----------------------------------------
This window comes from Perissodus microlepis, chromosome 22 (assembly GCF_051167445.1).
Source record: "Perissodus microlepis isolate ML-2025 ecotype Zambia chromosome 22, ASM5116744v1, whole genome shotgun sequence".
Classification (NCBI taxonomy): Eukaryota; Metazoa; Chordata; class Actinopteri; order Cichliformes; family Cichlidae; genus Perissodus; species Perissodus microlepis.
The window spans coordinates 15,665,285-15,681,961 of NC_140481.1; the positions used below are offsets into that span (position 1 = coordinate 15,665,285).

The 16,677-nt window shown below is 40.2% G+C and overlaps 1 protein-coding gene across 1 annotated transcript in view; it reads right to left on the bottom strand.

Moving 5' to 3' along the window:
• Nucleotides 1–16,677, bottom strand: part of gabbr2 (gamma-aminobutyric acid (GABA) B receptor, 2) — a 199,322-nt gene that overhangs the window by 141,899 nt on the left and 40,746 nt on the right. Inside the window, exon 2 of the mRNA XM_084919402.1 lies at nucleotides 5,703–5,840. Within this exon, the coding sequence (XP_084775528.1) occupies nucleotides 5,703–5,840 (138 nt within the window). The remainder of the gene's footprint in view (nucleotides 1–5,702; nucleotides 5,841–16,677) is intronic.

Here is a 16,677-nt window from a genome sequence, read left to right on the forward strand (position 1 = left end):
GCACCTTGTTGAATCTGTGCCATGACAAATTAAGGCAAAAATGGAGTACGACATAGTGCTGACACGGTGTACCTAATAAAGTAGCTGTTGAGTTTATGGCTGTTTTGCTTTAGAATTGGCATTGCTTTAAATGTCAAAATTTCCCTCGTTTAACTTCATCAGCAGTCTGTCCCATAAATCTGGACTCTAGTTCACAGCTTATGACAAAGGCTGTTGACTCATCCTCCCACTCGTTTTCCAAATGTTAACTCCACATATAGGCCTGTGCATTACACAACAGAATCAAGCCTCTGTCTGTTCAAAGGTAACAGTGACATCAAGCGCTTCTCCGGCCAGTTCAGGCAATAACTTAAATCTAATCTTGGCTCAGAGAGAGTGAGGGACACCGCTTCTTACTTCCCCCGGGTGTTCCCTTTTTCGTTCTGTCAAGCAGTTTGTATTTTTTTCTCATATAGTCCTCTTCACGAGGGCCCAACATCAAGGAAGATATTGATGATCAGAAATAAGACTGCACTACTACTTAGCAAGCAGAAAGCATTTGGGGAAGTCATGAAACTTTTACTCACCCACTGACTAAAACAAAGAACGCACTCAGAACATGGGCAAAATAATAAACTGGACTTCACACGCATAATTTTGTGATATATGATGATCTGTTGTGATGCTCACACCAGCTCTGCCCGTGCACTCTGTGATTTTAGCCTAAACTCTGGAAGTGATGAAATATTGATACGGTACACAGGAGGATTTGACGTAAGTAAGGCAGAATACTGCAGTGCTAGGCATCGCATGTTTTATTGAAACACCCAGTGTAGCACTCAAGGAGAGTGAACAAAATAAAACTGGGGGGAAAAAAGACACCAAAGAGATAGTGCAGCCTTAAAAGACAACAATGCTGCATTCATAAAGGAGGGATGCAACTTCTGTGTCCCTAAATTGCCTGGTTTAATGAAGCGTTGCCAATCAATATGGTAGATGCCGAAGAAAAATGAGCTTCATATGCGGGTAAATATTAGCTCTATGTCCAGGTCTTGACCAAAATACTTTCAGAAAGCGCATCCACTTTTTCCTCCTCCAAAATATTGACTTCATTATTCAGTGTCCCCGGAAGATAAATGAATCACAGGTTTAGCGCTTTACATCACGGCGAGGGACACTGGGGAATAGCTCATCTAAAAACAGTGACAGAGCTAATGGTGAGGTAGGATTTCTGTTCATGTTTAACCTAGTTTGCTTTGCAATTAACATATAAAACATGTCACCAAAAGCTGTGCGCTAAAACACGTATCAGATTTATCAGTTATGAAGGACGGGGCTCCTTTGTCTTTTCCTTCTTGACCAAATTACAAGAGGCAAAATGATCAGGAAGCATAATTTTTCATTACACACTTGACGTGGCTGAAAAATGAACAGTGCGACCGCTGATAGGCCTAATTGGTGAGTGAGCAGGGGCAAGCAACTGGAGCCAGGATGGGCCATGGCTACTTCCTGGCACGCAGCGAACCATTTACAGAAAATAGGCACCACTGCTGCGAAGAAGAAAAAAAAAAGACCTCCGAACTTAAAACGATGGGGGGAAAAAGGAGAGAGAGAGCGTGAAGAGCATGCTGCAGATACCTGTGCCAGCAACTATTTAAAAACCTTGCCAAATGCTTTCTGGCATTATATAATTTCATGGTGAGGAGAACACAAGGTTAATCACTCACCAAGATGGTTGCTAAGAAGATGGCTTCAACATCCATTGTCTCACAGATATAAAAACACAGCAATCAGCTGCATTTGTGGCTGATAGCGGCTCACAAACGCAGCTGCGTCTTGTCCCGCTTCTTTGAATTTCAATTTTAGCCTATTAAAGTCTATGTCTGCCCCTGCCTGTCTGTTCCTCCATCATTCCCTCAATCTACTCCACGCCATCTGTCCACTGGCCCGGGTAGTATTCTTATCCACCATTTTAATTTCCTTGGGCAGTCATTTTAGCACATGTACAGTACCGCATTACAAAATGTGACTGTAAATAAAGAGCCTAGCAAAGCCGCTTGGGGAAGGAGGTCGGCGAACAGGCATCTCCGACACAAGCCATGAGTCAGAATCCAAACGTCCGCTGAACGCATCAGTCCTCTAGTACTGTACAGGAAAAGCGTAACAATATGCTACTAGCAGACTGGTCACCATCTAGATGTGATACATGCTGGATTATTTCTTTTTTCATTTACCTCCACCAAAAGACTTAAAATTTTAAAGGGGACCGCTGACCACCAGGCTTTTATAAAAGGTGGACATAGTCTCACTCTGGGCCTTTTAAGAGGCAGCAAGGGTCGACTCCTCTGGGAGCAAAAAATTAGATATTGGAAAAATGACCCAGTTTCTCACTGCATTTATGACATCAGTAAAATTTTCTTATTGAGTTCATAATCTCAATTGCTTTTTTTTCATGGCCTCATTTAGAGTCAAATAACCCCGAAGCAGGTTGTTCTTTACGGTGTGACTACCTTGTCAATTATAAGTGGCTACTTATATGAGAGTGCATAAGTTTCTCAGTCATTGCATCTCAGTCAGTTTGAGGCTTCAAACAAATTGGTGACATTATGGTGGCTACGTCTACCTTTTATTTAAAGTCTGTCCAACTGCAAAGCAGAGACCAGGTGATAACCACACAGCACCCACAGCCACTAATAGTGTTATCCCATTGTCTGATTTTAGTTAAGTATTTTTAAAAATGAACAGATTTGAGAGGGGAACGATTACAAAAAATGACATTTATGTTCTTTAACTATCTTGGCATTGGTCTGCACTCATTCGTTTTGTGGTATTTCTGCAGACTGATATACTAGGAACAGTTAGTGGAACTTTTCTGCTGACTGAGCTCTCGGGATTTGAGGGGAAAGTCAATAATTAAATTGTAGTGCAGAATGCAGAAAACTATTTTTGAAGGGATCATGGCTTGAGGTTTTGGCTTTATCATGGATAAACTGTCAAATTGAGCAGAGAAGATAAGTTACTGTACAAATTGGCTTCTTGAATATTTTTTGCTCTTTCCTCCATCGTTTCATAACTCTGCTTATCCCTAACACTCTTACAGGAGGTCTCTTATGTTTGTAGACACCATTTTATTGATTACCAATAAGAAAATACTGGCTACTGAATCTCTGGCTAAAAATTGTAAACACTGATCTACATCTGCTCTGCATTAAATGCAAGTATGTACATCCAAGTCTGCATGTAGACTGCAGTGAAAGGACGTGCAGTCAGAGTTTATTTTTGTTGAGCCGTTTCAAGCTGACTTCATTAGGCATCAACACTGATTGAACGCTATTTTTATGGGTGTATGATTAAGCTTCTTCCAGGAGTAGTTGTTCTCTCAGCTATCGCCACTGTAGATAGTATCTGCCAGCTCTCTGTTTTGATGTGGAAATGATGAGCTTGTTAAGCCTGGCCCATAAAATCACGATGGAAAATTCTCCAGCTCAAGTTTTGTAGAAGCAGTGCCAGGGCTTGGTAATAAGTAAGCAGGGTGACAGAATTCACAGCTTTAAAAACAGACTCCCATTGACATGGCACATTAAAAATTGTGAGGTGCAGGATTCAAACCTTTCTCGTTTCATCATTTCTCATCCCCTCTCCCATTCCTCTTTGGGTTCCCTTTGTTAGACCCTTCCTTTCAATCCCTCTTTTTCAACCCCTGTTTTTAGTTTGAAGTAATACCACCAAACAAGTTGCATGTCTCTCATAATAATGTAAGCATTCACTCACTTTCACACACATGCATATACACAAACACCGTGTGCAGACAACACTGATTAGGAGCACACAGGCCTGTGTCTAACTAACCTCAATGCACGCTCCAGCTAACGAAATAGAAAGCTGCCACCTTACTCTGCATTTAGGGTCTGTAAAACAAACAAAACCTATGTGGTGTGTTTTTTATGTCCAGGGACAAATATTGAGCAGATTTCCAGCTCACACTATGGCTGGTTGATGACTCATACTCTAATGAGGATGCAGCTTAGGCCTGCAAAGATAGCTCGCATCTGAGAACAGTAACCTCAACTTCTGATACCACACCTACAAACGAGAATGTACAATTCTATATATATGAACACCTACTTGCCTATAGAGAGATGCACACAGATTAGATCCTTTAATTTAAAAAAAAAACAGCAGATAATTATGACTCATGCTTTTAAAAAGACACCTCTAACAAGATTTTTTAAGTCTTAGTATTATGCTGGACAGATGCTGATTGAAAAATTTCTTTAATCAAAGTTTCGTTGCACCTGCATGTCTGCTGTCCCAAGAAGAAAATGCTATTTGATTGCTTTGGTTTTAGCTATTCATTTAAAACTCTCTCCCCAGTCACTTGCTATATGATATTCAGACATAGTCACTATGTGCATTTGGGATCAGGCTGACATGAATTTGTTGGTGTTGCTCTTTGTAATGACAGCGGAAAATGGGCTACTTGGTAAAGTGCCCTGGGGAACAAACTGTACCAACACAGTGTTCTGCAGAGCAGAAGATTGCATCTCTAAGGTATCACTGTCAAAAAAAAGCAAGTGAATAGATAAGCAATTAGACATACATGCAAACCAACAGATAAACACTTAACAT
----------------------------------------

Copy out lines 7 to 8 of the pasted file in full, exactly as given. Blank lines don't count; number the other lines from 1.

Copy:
• Nucleotides 1–16,677, bottom strand: part of gabbr2 (gamma-aminobutyric acid (GABA) B receptor, 2) — a 199,322-nt gene that overhangs the window by 141,899 nt on the left and 40,746 nt on the right. Inside the window, exon 2 of the mRNA XM_084919402.1 lies at nucleotides 5,703–5,840. Within this exon, the coding sequence (XP_084775528.1) occupies nucleotides 5,703–5,840 (138 nt within the window). The remainder of the gene's footprint in view (nucleotides 1–5,702; nucleotides 5,841–16,677) is intronic.

Here is a 16,677-nt window from a genome sequence, read left to right on the forward strand (position 1 = left end):